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    Ife Head & Mimbres Bowl

    Appraised Value:

    $20,200 - $30,300

    Appraised on: August 13, 2005

    Appraised in: Los Angeles, California

    Appraised by: John Buxton

    Category: Tribal Arts

    Episode Info: Los Angeles, Hour 1 (#1007)

    Originally Aired: February 20, 2006

    slideshow IMAGE: 1 of 1  

    More Like This:

    Material: Pottery
    Value Range: $20,200 - $30,300

    Related Links:

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    Useful tips to keep in mind when watching ANTIQUES ROADSHOW

    Comment

    Appraisal Video: (2:57)

    appraiser

    Appraised By:

    John Buxton
    Tribal Arts
    Antiques Appraiser and Consultant

    Appraisal Transcript:
    GUEST: I inherited a private collection from a friend of mine. I've owned them for about three years.

    APPRAISER: Has anyone told you anything about them or...?

    GUEST: No. I know a little bit, but not a lot I have no idea about this piece. I know how excited he was when he obtained this piece.

    APPRAISER: I'm really excited that you brought both of these in because it allows us to talk about how we, as appraisers and authenticators, look at objects. The first one-- this is supposedly from the Kingdom of Ife in Nigeria. First of all, it's terra-cotta, and it's supposed to be from the tenth to the 13th century. We want to know if it's really that old. We need to test these things to find out if they're authentic. Secondly, we look at this thing stylistically. We look at the eyes, we look at the nose and the mouth, and it's not quite right. The striations are not quite right. And also, as an authenticator, I know there's an awful lot of these that have come on the market that have been made in a contemporary time. This piece, unfortunately, is not correct. As a decorative piece, it's $200 to $300. If it were real, there have been several that have sold in the seven figures. Now, these Mimbres bowls come from southwestern New Mexico, in the Mimbres Valley. There are plain geometric bowls, and then there are these picture bowls. So what we have to worry about with the picture bowl is, was the picture painted in antiquity, or was it painted in a contemporary time? So we need to have the paint tested. Now, I'm going to turn the bowl around, and you can see where it's broken. And, if you look at the other side, the crack goes right through the figure. It's very, very difficult to see, but these cracks are visible on this side on the front--and you can see a line passing through here right through the hand up here in this section. Now, because the figures are whole here that represents in painting-- painting that's been added after the pot was put back together.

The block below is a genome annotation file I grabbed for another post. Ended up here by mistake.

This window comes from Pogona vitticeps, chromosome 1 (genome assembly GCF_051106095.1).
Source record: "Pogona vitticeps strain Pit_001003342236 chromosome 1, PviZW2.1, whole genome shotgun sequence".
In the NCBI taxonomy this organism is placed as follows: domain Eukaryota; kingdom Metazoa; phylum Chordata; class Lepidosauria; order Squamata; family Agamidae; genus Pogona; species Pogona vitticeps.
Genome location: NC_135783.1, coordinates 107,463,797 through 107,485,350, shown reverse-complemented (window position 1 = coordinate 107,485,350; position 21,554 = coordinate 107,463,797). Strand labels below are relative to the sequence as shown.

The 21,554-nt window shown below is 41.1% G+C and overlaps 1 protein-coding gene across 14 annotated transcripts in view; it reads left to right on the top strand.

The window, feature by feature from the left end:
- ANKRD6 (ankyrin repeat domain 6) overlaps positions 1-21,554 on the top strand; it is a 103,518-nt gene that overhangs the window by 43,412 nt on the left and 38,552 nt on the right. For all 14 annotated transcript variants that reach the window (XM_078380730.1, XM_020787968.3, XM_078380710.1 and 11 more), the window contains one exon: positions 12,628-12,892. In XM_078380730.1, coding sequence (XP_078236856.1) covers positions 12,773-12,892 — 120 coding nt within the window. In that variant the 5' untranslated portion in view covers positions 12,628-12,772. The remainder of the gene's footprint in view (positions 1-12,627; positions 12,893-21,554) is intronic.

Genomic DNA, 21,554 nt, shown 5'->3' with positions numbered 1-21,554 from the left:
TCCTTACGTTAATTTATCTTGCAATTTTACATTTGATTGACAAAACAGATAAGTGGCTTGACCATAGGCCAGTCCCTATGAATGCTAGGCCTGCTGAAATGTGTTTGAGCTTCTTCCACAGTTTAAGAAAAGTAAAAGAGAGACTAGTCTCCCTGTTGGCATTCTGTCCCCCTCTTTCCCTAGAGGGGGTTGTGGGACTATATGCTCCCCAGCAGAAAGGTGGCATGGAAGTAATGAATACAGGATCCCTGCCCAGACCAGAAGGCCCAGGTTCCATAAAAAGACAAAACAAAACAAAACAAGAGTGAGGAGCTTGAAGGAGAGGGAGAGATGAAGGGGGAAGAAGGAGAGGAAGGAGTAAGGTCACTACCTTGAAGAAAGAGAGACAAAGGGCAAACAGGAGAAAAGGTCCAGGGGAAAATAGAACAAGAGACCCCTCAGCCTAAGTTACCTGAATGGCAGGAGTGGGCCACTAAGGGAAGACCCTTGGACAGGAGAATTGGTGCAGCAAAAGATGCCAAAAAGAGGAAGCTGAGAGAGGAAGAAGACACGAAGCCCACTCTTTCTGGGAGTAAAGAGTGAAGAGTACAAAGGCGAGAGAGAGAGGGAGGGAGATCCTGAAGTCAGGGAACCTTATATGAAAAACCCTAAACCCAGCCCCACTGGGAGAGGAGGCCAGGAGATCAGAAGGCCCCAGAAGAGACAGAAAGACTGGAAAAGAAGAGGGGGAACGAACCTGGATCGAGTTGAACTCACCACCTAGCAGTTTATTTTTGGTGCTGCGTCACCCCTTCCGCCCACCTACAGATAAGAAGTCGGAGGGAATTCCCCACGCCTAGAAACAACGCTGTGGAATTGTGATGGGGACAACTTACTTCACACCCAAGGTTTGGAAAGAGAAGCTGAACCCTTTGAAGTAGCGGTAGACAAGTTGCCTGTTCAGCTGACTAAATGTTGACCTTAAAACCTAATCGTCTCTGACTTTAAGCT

GUEST: Okay.

    APPRAISER: And that can devalue the bowl, so we need to find out the extent of the in-painting. Now, I believe it to be right. This should be 1000 to 1300 a.d.

    GUEST: Okay.

    APPRAISER: And these bowls were actually placed over the head of the deceased in the grave. The Mimbres picture bowls are the most sought-after types of bowls. They're much more sought-after--they bring much higher prices-- than the geometrics. In a gallery, if everything turns out to be correct on this bowl, you'd expect it to sell between $20,000 and $30,000.

    GUEST: That's good.

    APPRAISER: Now, if we find out that this piece is absolutely correct, you might want to have it re-restored by a professional, because you can see, in the interior of the bowl, the restorations are pretty obvious.



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